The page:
14 August, 2017
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At Healthfully, we strive to deliver objective content that is accurate and up-to-date. Our team periodically reviews articles in order to ensure content quality. The sources cited below consist of evidence from peer-reviewed journals, prominent medical organizations, academic associations, and government data.
- Mayo Clinic: Acne Symptoms
- Mayo Clinic: Common Wart Causes
- National Institutes of Health: Salicylic Acid Topical
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Acne & Warts
Acne and warts are both common skin conditions that are easily recognizable because they are characterized by lesions or growths. Pimples and warts look very different and have different causes, although they may show up in some of the same body areas. They have some treatment similarities but they can also be handled in different ways.
The Mayo Clinic describes acne as a skin problem characterized by several types of pimples, including whiteheads, blackheads, nodules, cysts, pustules and papules. They grow when hair follicles (pores) get plugged up with natural skin oil and dead cells. They look like little red bumps or large lumps on the skin, depending on their severity, and some develop a head.
Warts are small, rounded growths. The American Academy of Dermatology (AAD) explains they can be dark or flesh colored and usually feel rough although some are soft. They start out tiny and may take several months to grow to a noticeable size.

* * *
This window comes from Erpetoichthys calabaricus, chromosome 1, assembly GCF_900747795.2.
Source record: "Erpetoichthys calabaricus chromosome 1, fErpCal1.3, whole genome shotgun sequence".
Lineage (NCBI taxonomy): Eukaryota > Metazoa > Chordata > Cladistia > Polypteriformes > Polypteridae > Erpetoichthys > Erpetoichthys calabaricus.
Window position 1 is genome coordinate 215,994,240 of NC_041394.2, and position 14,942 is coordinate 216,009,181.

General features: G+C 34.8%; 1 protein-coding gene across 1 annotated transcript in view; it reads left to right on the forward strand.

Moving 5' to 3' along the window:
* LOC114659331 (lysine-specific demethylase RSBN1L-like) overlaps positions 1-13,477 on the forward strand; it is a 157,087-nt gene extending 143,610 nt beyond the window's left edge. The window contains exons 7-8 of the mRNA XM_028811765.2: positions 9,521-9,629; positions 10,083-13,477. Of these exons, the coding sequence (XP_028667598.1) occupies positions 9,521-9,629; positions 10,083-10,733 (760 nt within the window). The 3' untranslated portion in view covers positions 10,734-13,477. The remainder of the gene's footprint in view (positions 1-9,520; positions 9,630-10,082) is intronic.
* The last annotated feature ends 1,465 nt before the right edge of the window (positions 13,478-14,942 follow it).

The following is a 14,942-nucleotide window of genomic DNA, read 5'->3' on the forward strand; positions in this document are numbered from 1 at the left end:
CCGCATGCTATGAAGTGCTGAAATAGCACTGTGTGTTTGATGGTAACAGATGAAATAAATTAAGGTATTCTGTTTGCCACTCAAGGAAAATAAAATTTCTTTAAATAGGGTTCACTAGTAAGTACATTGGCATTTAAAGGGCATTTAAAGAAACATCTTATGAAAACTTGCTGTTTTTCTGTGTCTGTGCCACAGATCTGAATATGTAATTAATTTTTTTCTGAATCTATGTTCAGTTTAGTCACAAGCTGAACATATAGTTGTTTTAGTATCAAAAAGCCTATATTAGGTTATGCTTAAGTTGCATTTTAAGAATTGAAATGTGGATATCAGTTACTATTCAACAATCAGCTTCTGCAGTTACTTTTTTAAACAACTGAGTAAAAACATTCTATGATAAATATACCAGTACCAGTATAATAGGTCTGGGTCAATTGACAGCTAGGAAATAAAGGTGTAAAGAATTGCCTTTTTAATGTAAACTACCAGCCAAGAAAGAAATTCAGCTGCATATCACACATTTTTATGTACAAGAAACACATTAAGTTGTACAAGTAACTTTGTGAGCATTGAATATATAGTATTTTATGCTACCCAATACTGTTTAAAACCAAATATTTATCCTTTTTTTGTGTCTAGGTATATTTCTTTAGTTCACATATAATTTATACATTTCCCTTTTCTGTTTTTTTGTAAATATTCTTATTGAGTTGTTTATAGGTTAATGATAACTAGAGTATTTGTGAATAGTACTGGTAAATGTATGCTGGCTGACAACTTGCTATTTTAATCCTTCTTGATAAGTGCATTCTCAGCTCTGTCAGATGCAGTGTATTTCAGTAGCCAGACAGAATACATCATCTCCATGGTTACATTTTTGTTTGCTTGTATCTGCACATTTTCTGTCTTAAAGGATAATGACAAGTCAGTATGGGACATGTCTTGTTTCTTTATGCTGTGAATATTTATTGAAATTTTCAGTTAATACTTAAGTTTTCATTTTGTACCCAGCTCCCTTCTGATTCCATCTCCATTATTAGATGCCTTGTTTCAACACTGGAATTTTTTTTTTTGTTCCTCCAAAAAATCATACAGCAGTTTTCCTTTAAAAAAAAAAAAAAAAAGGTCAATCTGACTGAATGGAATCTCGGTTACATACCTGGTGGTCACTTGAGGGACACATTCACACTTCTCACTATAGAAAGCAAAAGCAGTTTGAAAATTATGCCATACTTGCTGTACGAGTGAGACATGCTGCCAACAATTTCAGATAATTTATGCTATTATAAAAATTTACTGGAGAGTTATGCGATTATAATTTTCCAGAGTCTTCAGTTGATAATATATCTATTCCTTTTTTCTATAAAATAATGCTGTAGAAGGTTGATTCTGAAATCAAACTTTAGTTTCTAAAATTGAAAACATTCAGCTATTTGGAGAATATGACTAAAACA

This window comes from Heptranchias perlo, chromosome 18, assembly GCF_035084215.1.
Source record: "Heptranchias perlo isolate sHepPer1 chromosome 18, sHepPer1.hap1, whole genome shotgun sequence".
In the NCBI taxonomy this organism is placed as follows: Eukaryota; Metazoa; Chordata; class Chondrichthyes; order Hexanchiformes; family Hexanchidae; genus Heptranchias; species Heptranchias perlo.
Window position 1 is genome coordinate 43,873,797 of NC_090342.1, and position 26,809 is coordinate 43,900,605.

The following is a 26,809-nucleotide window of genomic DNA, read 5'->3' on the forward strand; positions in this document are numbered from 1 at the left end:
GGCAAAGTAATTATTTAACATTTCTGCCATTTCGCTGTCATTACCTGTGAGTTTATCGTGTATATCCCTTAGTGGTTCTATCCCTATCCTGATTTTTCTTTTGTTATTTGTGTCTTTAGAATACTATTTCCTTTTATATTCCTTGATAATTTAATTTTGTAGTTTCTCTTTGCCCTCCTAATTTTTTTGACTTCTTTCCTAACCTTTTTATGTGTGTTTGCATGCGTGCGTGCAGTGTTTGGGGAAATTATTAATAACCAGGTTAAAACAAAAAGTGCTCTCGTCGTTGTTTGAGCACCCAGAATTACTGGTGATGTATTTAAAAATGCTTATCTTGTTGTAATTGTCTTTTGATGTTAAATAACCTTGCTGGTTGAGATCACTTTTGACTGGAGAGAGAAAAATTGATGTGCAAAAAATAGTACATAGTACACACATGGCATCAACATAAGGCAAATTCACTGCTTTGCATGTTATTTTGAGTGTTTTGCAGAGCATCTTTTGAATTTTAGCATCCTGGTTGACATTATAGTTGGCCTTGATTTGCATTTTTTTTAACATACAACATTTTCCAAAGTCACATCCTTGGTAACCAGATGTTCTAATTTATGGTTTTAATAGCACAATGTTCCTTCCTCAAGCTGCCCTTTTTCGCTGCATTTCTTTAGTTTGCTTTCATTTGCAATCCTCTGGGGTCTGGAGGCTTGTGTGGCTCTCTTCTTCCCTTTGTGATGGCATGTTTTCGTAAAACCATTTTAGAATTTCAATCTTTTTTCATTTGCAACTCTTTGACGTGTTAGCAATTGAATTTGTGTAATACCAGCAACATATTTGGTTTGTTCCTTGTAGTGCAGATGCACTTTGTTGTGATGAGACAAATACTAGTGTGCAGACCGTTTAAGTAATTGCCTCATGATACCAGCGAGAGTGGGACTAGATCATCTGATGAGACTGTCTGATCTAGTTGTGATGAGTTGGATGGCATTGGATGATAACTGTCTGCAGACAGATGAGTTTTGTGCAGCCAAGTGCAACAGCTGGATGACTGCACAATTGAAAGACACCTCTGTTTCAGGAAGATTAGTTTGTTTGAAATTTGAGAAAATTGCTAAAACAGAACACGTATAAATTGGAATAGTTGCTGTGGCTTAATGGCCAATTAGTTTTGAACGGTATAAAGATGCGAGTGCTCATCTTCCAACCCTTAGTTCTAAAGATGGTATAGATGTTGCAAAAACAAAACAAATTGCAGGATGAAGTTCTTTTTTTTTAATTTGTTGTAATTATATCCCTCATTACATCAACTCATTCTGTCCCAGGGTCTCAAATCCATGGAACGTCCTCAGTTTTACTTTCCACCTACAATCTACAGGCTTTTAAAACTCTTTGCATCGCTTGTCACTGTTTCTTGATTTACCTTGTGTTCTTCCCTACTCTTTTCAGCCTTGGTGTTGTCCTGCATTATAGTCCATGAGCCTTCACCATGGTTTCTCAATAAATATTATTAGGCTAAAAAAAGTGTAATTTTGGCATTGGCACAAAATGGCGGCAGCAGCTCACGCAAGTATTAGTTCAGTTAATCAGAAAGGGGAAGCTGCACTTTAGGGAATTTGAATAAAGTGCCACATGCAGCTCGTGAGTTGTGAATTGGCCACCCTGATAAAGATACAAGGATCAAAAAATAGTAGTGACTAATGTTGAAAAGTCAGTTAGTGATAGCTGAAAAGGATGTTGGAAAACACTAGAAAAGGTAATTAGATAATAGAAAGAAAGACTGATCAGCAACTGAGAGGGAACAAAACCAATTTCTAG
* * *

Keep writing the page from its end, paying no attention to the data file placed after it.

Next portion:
Acne generally breaks out on the face, although it can appear anywhere the skin has hair follicles, according to the Mayo Clinic. Other common pimple sites include the neck, shoulders and back.
Warts most commonly grow on the hands and fingers or on the soles of the feet, where they are called plantar warts. They can appear on other parts of the body like the face, arms or legs and sometimes grow in the genital area.
Acne is caused by pores that get clogged up with dead skin cells and excessive oil. The pores get inflamed, resulting in a pimple. Acne cannot be spread to other people and, contrary to popular belief, it is not affected by diet, the Mayo Clinic explains.
Wart growth is triggered by the human papillomavirus (HPV), which is contracted by contact with other person or an infected item like a towel or a surface like a pool deck, although the AAD states the risk is small. Genital warts are spread by intimate contact. The virus enters the body if it finds a break in the skin. Some people will not get warts even if they carry the virus, according to the Mayo Clinic, but others eventually get the little growths.
Neither acne nor warts are caused by bad hygiene, even though they are sometimes associated with being dirty.
Untreated acne can lead to permanent scars, especially if it's cystic acne. Bad outbreaks may itch, and highly visible pimples can affect your self esteem. The AAD warns people with severe acne may withdraw socially, feel angry or frustrated and eventually become depressed.
Warts are usually painless, although plantar warts may hurt if walking puts pressure on them. They can affect self esteem if they are in a prominent area, but they have no lasting physical effects even if not treated. They eventually go away on their own, although they may last for months or years.
Both acne and warts are treated with over-the counter (OTC) products containing salicylic acid, according to the National Institutes of Health. It is generally applied to warts in liquid form to dissolve them, while it is used in cream, gel or lotion form for acne. It dries the skin, getting rid of oil, and promotes dead cell shedding.
Acne is also treated with OTC benzoyl peroxide remedies, while warts may be frozen off with do-it-yourself kits. Both conditions can also be treated by a doctor if they don't respond to home care. Dermatologists offer many options, including stronger topical remedies for both acne and warts, surgical or laser wart removal, and oral drugs or cortisone injections for acne.
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